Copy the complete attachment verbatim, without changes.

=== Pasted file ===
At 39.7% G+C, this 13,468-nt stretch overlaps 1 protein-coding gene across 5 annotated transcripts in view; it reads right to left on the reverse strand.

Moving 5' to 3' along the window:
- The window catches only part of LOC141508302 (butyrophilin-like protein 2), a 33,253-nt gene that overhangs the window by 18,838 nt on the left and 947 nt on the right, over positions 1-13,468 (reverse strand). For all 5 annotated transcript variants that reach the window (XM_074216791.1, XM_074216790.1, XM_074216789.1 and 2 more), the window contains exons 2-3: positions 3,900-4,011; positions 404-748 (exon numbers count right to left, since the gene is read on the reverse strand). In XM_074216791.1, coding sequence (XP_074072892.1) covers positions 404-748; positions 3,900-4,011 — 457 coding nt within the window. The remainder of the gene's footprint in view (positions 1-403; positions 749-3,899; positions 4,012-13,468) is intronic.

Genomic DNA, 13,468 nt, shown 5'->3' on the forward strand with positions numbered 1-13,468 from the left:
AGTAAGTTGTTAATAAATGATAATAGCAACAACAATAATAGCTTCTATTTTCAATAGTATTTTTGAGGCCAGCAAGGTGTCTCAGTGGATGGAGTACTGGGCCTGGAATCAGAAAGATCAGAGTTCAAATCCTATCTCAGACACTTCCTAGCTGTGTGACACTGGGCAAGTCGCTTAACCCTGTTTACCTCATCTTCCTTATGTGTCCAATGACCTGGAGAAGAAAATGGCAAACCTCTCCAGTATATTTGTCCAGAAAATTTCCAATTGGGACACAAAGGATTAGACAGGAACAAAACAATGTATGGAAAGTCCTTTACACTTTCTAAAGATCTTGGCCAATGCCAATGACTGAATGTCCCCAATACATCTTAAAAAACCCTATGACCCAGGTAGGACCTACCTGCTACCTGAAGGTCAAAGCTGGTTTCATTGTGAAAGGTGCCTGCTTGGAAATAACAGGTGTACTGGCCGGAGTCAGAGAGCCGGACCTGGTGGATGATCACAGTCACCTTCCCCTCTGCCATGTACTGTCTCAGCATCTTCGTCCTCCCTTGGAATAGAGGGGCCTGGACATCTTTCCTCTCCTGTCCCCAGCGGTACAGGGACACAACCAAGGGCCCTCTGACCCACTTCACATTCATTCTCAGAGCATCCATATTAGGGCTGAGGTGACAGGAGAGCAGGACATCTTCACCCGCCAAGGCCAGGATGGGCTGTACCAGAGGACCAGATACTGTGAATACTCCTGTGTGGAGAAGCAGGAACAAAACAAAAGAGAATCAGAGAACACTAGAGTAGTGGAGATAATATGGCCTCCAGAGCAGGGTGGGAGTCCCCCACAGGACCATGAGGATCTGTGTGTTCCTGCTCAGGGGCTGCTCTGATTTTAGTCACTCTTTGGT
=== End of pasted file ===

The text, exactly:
At 39.7% G+C, this 13,468-nt stretch overlaps 1 protein-coding gene across 5 annotated transcripts in view; it reads right to left on the reverse strand.

Moving 5' to 3' along the window:
- The window catches only part of LOC141508302 (butyrophilin-like protein 2), a 33,253-nt gene that overhangs the window by 18,838 nt on the left and 947 nt on the right, over positions 1-13,468 (reverse strand). For all 5 annotated transcript variants that reach the window (XM_074216791.1, XM_074216790.1, XM_074216789.1 and 2 more), the window contains exons 2-3: positions 3,900-4,011; positions 404-748 (exon numbers count right to left, since the gene is read on the reverse strand). In XM_074216791.1, coding sequence (XP_074072892.1) covers positions 404-748; positions 3,900-4,011 — 457 coding nt within the window. The remainder of the gene's footprint in view (positions 1-403; positions 749-3,899; positions 4,012-13,468) is intronic.

Genomic DNA, 13,468 nt, shown 5'->3' on the forward strand with positions numbered 1-13,468 from the left:
AGTAAGTTGTTAATAAATGATAATAGCAACAACAATAATAGCTTCTATTTTCAATAGTATTTTTGAGGCCAGCAAGGTGTCTCAGTGGATGGAGTACTGGGCCTGGAATCAGAAAGATCAGAGTTCAAATCCTATCTCAGACACTTCCTAGCTGTGTGACACTGGGCAAGTCGCTTAACCCTGTTTACCTCATCTTCCTTATGTGTCCAATGACCTGGAGAAGAAAATGGCAAACCTCTCCAGTATATTTGTCCAGAAAATTTCCAATTGGGACACAAAGGATTAGACAGGAACAAAACAATGTATGGAAAGTCCTTTACACTTTCTAAAGATCTTGGCCAATGCCAATGACTGAATGTCCCCAATACATCTTAAAAAACCCTATGACCCAGGTAGGACCTACCTGCTACCTGAAGGTCAAAGCTGGTTTCATTGTGAAAGGTGCCTGCTTGGAAATAACAGGTGTACTGGCCGGAGTCAGAGAGCCGGACCTGGTGGATGATCACAGTCACCTTCCCCTCTGCCATGTACTGTCTCAGCATCTTCGTCCTCCCTTGGAATAGAGGGGCCTGGACATCTTTCCTCTCCTGTCCCCAGCGGTACAGGGACACAACCAAGGGCCCTCTGACCCACTTCACATTCATTCTCAGAGCATCCATATTAGGGCTGAGGTGACAGGAGAGCAGGACATCTTCACCCGCCAAGGCCAGGATGGGCTGTACCAGAGGACCAGATACTGTGAATACTCCTGTGTGGAGAAGCAGGAACAAAACAAAAGAGAATCAGAGAACACTAGAGTAGTGGAGATAATATGGCCTCCAGAGCAGGGTGGGAGTCCCCCACAGGACCATGAGGATCTGTGTGTTCCTGCTCAGGGGCTGCTCTGATTTTAGTCACTCTTTGGT